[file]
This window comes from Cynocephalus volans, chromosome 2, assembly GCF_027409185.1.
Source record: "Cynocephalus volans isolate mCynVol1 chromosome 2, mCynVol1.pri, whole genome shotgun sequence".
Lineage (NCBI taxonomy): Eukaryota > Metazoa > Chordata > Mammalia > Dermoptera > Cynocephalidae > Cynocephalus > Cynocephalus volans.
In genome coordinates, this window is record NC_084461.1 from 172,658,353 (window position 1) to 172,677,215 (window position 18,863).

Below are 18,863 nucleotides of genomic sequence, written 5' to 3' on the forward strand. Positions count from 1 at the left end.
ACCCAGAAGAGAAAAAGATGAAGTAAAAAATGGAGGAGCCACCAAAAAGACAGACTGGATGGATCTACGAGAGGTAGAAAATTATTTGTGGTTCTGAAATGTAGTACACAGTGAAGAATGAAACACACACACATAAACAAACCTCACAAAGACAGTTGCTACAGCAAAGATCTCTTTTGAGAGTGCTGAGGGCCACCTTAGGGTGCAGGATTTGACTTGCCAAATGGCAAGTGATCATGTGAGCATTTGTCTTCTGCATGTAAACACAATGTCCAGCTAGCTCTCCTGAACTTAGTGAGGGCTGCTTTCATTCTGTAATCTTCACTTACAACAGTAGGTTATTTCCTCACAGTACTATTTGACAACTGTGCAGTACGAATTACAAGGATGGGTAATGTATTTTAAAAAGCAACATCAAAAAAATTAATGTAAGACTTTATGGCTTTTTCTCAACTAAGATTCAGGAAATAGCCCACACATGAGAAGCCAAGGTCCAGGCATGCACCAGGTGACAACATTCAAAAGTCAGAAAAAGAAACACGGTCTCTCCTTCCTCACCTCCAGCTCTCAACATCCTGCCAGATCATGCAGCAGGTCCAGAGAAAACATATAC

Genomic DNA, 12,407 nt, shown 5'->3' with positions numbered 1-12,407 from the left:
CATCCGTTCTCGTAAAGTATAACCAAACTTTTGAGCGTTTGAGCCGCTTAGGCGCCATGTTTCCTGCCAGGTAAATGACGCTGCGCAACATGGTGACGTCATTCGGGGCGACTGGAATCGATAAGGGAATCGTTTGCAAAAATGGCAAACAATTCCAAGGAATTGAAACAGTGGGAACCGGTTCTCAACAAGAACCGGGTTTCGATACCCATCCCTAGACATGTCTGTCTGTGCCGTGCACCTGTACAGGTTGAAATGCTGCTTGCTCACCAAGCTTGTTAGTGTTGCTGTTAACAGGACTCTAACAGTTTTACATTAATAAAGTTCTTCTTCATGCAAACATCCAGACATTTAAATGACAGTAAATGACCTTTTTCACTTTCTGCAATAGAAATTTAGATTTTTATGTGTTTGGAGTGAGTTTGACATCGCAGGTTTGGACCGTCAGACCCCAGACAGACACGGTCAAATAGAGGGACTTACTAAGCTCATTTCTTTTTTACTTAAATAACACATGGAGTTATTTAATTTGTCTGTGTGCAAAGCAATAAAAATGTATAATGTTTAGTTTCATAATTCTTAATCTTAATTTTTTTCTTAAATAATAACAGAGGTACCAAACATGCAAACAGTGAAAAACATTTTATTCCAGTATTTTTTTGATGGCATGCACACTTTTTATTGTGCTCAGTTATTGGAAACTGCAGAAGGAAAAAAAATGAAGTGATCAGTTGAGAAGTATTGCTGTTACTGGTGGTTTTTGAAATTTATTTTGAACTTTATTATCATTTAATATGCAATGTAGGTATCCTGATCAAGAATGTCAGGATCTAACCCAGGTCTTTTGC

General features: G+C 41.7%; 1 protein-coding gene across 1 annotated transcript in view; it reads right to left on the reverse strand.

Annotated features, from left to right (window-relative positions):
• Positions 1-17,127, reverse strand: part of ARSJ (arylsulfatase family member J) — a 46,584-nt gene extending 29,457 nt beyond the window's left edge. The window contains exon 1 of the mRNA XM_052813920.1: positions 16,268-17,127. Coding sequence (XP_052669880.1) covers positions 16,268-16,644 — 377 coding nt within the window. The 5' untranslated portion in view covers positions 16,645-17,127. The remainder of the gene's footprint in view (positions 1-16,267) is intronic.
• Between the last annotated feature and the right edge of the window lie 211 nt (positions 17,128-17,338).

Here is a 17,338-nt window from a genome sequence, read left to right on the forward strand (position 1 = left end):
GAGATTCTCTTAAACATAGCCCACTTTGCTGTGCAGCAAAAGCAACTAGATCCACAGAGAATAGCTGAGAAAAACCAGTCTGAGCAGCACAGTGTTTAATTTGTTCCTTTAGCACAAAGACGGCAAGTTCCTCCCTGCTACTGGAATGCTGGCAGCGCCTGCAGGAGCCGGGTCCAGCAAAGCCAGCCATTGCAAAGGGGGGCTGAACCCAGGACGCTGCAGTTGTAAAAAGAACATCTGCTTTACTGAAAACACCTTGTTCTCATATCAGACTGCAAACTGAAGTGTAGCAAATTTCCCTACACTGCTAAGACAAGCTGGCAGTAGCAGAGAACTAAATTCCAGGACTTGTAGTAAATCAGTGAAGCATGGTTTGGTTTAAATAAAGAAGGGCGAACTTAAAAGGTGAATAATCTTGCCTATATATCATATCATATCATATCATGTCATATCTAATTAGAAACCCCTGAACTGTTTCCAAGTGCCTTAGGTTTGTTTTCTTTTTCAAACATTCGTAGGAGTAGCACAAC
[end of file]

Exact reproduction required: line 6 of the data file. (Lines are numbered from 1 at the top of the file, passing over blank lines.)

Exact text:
ACCCAGAAGAGAAAAAGATGAAGTAAAAAATGGAGGAGCCACCAAAAAGACAGACTGGATGGATCTACGAGAGGTAGAAAATTATTTGTGGTTCTGAAATGTAGTACACAGTGAAGAATGAAACACACACACATAAACAAACCTCACAAAGACAGTTGCTACAGCAAAGATCTCTTTTGAGAGTGCTGAGGGCCACCTTAGGGTGCAGGATTTGACTTGCCAAATGGCAAGTGATCATGTGAGCATTTGTCTTCTGCATGTAAACACAATGTCCAGCTAGCTCTCCTGAACTTAGTGAGGGCTGCTTTCATTCTGTAATCTTCACTTACAACAGTAGGTTATTTCCTCACAGTACTATTTGACAACTGTGCAGTACGAATTACAAGGATGGGTAATGTATTTTAAAAAGCAACATCAAAAAAATTAATGTAAGACTTTATGGCTTTTTCTCAACTAAGATTCAGGAAATAGCCCACACATGAGAAGCCAAGGTCCAGGCATGCACCAGGTGACAACATTCAAAAGTCAGAAAAAGAAACACGGTCTCTCCTTCCTCACCTCCAGCTCTCAACATCCTGCCAGATCATGCAGCAGGTCCAGAGAAAACATATAC